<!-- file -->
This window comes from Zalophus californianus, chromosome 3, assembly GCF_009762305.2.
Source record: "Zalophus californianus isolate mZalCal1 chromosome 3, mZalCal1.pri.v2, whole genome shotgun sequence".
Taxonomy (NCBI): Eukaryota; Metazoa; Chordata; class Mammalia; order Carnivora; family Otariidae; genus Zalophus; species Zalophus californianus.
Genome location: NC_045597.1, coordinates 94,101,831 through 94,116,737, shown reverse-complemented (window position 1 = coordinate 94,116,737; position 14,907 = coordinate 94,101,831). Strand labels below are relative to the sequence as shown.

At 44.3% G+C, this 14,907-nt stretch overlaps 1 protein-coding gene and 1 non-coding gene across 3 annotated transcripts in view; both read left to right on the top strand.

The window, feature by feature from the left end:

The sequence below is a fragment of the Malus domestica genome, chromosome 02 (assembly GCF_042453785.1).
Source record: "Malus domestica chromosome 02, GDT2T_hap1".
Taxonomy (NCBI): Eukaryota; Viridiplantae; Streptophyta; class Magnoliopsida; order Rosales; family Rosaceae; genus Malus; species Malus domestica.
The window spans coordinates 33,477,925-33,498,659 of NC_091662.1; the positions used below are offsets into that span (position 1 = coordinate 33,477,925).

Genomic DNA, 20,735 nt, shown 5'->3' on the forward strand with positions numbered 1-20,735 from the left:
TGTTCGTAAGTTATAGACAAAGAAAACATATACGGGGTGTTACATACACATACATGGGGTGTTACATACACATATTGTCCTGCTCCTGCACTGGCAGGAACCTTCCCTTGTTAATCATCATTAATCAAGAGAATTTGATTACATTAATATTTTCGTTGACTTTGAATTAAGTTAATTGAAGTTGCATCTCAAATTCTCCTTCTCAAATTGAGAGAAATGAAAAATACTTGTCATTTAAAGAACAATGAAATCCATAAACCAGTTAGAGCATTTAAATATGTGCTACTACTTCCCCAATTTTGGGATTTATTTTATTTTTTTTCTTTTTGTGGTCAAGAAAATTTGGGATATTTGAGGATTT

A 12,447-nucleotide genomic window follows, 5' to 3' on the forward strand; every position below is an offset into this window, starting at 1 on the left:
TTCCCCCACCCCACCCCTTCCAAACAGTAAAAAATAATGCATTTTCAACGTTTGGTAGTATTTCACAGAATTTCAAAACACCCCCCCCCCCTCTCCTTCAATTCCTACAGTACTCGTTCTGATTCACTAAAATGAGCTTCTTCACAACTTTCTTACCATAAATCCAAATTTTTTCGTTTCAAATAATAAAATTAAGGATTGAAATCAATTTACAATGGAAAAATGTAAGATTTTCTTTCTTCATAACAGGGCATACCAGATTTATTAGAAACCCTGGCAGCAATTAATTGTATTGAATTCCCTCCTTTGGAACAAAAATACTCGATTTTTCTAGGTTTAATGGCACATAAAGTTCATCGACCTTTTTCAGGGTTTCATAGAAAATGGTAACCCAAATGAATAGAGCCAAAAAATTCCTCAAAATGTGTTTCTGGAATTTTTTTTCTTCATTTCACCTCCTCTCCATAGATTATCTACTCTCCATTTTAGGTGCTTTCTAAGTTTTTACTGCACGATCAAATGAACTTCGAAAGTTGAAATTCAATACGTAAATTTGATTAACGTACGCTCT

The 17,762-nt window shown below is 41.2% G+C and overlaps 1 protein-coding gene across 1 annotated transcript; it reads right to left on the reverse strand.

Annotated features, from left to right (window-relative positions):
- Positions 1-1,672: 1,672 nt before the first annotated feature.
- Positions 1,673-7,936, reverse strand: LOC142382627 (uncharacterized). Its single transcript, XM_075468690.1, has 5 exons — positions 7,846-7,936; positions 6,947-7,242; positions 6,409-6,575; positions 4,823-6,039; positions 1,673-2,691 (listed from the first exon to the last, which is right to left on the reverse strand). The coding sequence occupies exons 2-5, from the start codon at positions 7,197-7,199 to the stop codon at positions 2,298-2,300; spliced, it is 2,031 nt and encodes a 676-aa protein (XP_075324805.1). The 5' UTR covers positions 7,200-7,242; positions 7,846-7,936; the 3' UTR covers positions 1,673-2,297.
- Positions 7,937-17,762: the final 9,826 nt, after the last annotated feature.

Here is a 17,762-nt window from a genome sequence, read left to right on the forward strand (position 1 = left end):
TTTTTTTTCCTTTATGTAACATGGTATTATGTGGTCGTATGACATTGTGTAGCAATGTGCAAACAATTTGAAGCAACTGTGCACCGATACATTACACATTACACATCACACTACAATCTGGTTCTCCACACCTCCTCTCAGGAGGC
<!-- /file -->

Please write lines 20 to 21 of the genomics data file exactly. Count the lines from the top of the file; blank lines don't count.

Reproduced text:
Here is a 17,762-nt window from a genome sequence, read left to right on the forward strand (position 1 = left end):
TTTTTTTTCCTTTATGTAACATGGTATTATGTGGTCGTATGACATTGTGTAGCAATGTGCAAACAATTTGAAGCAACTGTGCACCGATACATTACACATTACACATCACACTACAATCTGGTTCTCCACACCTCCTCTCAGGAGGC